AIMS & OBJECTIVES: The aim of this lecture is to review current approaches to understanding knowledge At the end of the lecture you will have learned What is meant by the term propositional knowledge The difference between a category and a prototype Typicality effects
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The aim of this lecture is to review current approaches to understanding knowledge
At the end of the lecture you will have learned
What is meant by the term propositional knowledge
The difference between a category and a prototype
Parkin, A. (2000). Essential Cognitive Psychology. Psychology Press, Chapter 8.
Larochelle S, et al., (2000). What some effects might not be: The time to verify membership in "well-defined'' categories. Quarterly Journal of Experimental Psychology-A, 53(4), 929-961.Knowledge
If x and y then z
If 4 legs and barks=dog
Oldest living creature
Buries eggs etc..
Store of facts (LTM).
Allows language etc..
Also, allows us to make inferences about the external environment.
This enables us to solve novel problems (1+4=5)
Adaptive and productive.What is knowledge?
We categorise each object as an exemplar of a “type” on the basis that it shares featurese.g. a turtle
an amphibious creature
slower than a hare.
Abstract common features form a category.
A category is a class or description of objects or events with common attributes and the members of categories are called instances.
People tend to think in taxonomiccategories
Furniture, vegetable..Exemplars and categories
Concepts defined by necessary and sufficient attributes.
An instance is a member of a conceptual category only if it meets minimal properties e.g., a triangle
a two dimensional geometric figure
with three straight sides joined at their ends
with angles adding up to 180o
Prediction: DFT assumes clear boundaries between members and non-members of a category.
All members of category should be equallyrepresentative of the conceptual category.
All people should represent categories in the same way.
BUT category boundaries are not clearly defined or discrete.
Typicality effects.Defining feature theory
More typical fish
Fruit or vegetable?
Typicality effects (1975, JEP, 104, 192-233).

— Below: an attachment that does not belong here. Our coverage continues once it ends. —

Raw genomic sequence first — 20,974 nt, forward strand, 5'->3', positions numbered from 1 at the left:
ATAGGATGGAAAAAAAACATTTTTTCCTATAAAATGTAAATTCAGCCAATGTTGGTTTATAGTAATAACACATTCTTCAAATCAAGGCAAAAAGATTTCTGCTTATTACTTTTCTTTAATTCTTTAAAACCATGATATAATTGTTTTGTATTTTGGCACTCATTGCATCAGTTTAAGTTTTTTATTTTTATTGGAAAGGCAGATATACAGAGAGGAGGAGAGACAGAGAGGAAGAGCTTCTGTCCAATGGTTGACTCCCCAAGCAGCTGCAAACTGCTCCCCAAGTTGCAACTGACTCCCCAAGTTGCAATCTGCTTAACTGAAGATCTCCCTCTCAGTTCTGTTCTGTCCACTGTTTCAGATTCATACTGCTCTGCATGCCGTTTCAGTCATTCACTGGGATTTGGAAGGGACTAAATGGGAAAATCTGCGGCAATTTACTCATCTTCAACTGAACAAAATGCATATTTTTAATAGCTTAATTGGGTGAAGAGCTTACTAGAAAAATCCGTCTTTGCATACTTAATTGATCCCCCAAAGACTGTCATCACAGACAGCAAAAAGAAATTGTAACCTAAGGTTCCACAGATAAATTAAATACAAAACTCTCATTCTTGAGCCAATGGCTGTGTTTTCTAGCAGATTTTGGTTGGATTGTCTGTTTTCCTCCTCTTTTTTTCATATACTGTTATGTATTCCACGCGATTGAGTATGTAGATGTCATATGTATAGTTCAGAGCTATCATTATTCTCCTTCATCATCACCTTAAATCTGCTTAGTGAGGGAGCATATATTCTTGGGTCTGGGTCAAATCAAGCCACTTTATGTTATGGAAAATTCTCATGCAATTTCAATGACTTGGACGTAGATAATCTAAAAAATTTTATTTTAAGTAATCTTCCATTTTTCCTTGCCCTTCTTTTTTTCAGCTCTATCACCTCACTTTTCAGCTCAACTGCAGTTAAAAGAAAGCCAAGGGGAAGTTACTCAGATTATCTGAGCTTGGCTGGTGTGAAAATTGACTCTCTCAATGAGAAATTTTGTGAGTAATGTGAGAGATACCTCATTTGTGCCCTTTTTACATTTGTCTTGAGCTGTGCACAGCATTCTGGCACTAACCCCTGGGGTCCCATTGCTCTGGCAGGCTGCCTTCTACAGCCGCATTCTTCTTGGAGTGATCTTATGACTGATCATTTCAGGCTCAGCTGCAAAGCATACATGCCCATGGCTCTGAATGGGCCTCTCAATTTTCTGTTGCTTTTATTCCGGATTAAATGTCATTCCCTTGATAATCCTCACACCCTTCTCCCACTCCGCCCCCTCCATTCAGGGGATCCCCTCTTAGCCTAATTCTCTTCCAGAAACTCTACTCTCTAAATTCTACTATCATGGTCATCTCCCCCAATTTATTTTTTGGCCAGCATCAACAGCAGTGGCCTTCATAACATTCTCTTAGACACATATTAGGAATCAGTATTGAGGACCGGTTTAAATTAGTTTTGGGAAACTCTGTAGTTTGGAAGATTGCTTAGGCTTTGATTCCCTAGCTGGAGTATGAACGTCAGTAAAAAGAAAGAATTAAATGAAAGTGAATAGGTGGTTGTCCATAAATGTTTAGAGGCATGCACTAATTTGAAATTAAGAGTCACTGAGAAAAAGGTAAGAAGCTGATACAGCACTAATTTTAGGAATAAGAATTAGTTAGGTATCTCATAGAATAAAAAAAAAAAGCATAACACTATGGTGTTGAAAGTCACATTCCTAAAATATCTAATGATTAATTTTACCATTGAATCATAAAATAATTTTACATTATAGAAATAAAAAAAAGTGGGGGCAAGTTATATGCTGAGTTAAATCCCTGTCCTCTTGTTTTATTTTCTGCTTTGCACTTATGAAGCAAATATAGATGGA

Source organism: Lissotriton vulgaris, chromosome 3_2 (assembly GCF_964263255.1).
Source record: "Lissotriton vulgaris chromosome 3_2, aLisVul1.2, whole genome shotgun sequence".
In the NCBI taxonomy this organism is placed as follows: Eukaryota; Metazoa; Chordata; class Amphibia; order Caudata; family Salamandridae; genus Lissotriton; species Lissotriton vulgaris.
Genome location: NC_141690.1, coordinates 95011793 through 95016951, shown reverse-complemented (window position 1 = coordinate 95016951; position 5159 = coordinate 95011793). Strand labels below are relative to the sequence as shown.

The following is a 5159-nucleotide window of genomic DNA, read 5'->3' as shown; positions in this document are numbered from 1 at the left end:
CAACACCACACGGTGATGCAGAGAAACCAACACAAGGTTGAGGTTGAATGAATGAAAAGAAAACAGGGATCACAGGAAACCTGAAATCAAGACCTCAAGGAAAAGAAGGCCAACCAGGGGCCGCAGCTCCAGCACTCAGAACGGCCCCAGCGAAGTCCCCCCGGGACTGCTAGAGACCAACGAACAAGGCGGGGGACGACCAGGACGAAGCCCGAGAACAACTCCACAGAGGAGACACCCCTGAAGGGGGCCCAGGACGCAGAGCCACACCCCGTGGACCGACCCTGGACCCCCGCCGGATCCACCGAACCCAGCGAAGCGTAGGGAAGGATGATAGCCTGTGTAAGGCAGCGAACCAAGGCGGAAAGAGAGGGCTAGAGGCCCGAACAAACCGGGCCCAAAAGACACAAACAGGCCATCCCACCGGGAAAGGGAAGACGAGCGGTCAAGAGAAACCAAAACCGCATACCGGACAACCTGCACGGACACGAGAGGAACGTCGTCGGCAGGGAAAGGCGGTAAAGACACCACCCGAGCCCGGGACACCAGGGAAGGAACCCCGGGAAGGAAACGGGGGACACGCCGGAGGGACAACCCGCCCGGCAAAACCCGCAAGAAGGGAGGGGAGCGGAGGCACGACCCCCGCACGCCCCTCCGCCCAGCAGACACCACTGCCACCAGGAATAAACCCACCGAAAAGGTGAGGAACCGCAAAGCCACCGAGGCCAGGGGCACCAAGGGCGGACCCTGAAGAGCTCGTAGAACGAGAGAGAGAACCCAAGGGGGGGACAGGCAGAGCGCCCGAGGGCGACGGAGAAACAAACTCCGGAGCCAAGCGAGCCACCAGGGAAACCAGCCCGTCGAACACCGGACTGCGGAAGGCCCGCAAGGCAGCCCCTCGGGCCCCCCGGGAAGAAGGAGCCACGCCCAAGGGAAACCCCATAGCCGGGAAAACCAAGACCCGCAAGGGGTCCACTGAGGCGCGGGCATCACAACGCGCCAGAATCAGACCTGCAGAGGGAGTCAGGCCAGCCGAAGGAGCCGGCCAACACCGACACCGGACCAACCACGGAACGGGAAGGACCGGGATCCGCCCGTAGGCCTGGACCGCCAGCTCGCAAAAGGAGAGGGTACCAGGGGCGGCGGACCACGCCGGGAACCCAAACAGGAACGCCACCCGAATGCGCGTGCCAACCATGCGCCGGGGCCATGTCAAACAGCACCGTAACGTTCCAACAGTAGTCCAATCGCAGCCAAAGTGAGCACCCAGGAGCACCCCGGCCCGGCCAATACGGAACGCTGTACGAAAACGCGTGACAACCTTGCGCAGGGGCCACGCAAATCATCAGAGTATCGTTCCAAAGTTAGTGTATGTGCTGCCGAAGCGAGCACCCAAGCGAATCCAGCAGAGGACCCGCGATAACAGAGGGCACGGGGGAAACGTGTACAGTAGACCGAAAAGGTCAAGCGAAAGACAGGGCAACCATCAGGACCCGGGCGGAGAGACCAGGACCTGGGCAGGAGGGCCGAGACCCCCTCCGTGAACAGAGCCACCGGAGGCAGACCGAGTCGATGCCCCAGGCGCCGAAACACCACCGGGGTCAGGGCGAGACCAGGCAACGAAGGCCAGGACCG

People tend to decide that some instances are better members than others.
Most typical furniture
Instances are not literally defined as members of a category on basis of logic.
Instances have an internal abstract relative structure.
This structure needs an organising principle.Eleanor Rosch
Conceptual categories are represented by a prototype.
A prototype is a composite or abstraction of features.
This combines all of the characteristics of the most typical members of a category (fruit - seeds, edible).
Is this a fish?
This is based on overall similarity of an exemplar to the abstract prototype rather than on the features of the items themselves.
This theory explains the typicality effect because not all instances precisely resemble the prototype.Rosch’s prototype theory
Collins and Quillian (1969) taxonomies.
Knowledge about biological forms is organised in a hierarchy.
General concepts are at the apex and specific concepts are at the base.
The superordinate level is the most inclusive category e.g., animal.
The superordinate category subsumes more specific subordinate categories e.g., category “animals”
birds, fish etc
canary, ostrich, shark, salmonNetwork Theory
This is a type of distributed network
A canary is a canary can sing 0
A canary is a bird can fly 1
A canary is an animal has flesh 2
A canary is a fish has gills false
number of levels =
Patients with dementia seem to lose subordinate information (e.g. canary) before superordinate name (e.g. animal) on tests of concept knowledge.
Data consistent with idea of hierarchical knowledge in semantic memory that supports Collins model.
Evidence from brain imaging suggests category specific regions in the brain (e.g. Thompson-Schill, 1999).Neuropsychological evidence